Haute, Yes

Photo by Chanel | @chanelofficial

In the middle of summer when Fashion Week seems so far away, the leaders of the fashion world grace us with some beautiful eye candy: Haute Couture Fashion Week. There are only 14 brands that hold this coveted title and glitterati from around the world flock to see the new designs. This week was no exception as superstars descended upon the City of Love to catch a glimpse of the artistry of famed designers.

To most of the world, haute couture (French for “high fashion”) is a hazy, misunderstood concept, mostly because the one-of-a-kind pieces crafted almost entirely by hand can cost the upwards of hundreds of thousands of dollars. This keeps the customers of these pieces restricted to the privileged few, much like the designers who are considered haute.

To be considered a haute label it must:

  • Have a workshop in Paris that employs at least 15 people
  • Design custom pieces for private clients with one or more fittings
  • Have at least 20 technical ateliers working in a workshop that may or may not be in Paris
  • Every season, present a collection of at least 50 original designs to the public, both day and evening garments, in January and July of each year.

The current stars of haute couture are design houses that have been around to shape the world of fashion for decades, such as Christian Dior and Chanel as well as relative newcomers such as Jean-Paul Gaultier and guest Haute Couture label Elie Saab. Ironically, these design houses usually take a loss on their couture lines due to the high cost to make the pieces and the small circle of people buying them. To combat this loss and keep the profit margins out of the red, most of these labels employ other means of making money such as beauty products and perfumes.

Although this may seem outlandish and silly, the details of these gowns and other pieces find a way to work themselves into everyday fashion. Colors that become “in” are dictated by the creative director of famous fashion houses. This year Dior’s creative director, Maria Grazia Chiuri, found inspiration in the past modernizing looks worn by women at the beginning of the 20th century. Intertwined with the colorful show stopping gowns were also a myriad of neutral tones. Greys, blacks and the ever-sexy nudes were the highlights and are sure to be seen this winter.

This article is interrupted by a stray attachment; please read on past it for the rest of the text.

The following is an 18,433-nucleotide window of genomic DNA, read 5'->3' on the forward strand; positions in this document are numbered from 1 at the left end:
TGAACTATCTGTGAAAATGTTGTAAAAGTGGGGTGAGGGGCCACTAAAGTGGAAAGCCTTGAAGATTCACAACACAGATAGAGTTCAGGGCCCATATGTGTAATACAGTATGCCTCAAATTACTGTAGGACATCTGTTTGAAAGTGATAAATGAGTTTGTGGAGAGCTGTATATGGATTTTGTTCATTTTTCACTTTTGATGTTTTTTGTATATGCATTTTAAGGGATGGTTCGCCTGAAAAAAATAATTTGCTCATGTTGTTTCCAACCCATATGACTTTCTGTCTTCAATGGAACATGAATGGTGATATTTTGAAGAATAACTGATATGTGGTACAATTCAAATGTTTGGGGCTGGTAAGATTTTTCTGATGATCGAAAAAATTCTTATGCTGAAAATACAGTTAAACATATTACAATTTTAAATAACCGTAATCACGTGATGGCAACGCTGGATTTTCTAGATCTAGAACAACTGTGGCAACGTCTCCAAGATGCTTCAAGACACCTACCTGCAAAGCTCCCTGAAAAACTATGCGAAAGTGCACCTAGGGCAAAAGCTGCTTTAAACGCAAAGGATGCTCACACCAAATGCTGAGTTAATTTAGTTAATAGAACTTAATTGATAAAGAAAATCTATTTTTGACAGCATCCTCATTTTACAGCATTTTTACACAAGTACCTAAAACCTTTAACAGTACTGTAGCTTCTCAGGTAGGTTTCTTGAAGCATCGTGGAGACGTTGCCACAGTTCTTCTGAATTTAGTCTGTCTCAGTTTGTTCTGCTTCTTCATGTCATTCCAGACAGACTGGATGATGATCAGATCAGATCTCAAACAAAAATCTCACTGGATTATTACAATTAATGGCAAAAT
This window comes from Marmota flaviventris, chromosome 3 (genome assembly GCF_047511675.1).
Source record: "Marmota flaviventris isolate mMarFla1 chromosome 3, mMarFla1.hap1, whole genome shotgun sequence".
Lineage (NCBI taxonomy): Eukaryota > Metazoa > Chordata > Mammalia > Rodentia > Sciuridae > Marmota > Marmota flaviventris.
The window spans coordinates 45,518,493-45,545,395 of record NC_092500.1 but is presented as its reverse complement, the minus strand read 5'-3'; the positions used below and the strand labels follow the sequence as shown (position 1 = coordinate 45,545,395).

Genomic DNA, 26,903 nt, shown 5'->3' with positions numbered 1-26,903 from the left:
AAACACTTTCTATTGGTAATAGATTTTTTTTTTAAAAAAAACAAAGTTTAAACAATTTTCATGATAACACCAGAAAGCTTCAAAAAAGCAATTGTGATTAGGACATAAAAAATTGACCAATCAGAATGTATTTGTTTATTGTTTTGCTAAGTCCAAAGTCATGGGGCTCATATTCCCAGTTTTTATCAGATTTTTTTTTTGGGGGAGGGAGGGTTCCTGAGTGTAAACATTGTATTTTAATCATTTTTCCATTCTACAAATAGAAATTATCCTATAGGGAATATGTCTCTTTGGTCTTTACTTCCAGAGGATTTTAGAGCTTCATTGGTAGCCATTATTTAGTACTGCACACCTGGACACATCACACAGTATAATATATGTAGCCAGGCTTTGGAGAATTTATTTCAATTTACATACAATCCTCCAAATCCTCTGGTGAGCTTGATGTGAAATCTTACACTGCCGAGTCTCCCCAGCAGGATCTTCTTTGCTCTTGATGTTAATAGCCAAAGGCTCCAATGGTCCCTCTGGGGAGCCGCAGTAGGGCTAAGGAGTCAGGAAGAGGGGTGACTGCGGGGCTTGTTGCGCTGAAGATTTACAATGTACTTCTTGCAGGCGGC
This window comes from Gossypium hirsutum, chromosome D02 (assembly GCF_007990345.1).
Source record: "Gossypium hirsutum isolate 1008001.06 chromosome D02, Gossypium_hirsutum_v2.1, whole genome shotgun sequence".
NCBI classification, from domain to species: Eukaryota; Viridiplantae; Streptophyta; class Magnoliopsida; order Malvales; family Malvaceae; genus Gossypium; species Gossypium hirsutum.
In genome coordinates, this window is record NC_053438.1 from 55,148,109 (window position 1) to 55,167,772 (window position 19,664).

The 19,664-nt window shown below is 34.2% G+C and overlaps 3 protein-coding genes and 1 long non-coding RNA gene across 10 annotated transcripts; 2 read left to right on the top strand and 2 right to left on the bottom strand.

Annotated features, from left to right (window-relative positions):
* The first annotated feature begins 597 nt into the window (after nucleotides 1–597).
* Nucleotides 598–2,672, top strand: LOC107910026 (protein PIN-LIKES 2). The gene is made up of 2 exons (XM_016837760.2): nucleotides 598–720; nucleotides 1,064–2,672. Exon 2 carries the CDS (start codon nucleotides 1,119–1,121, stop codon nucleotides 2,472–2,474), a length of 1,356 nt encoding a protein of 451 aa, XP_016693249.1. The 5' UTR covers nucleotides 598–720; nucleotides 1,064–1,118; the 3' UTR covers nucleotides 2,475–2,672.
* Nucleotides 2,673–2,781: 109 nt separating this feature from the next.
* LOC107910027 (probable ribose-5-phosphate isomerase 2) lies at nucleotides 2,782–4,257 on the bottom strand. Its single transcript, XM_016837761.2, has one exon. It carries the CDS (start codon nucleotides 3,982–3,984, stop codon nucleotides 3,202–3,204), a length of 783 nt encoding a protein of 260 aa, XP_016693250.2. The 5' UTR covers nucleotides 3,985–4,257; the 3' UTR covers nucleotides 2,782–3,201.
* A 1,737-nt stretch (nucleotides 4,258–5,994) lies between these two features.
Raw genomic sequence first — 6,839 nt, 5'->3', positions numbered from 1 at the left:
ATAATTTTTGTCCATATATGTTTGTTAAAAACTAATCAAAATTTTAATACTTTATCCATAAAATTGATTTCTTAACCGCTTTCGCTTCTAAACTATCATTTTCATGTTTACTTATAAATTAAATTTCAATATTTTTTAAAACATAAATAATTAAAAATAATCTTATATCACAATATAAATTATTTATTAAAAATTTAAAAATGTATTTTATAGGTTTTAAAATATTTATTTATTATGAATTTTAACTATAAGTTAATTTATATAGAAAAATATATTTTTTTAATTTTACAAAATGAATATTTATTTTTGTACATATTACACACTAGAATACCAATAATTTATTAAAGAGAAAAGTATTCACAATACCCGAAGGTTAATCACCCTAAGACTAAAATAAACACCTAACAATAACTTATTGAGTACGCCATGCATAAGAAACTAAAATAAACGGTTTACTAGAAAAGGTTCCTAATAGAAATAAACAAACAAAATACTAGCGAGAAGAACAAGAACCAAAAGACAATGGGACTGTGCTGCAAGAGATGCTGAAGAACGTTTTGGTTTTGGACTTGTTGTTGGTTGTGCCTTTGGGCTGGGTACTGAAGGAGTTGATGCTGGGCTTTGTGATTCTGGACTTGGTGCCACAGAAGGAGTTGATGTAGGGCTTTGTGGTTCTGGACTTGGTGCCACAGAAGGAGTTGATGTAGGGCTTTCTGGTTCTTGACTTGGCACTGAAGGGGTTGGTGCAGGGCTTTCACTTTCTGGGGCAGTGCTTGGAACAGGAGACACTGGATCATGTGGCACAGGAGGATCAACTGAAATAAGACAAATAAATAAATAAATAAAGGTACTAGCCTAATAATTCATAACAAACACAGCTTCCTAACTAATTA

“I think that these lines are really relatable in a way,” says Kellen Redcay, a student at LaSalle University, who considers herself a self-proclaimed fashion expert. “With ready-to-wear it’s all about pushing boundaries, but with haute it’s so classic.”

Haute couture trends can be seen all over social media worn by your favorite celebrities and fashion icons.

Karlie Kloss debuted her new platinum tresses in a sheer Dior dress while Cara Delevingne continued to prove that bald can be beautiful at both Dior and Chanel shows.

Bella Hadid rocked the catsuit at the Met Gala, a trend that was carried on by grungy, Chanel cool-girl Kristen Stewart who wore the sparkly jumpsuit to Chanel accessorizing with sky-high Louboutin’s and her ever-present frown.

Wearing a pink grandma sweater, tie-dye t-shirt and yellow Adidas sneakers, Pharrell Williams proved that dad-style can be anything but boring. The singer-songwriter-producer strutted his bold look at the Chanel show.

These celebrities have turned runway fashion to street style, and you can do the same. Tweet your favorite haute couture looks @ValleyMag.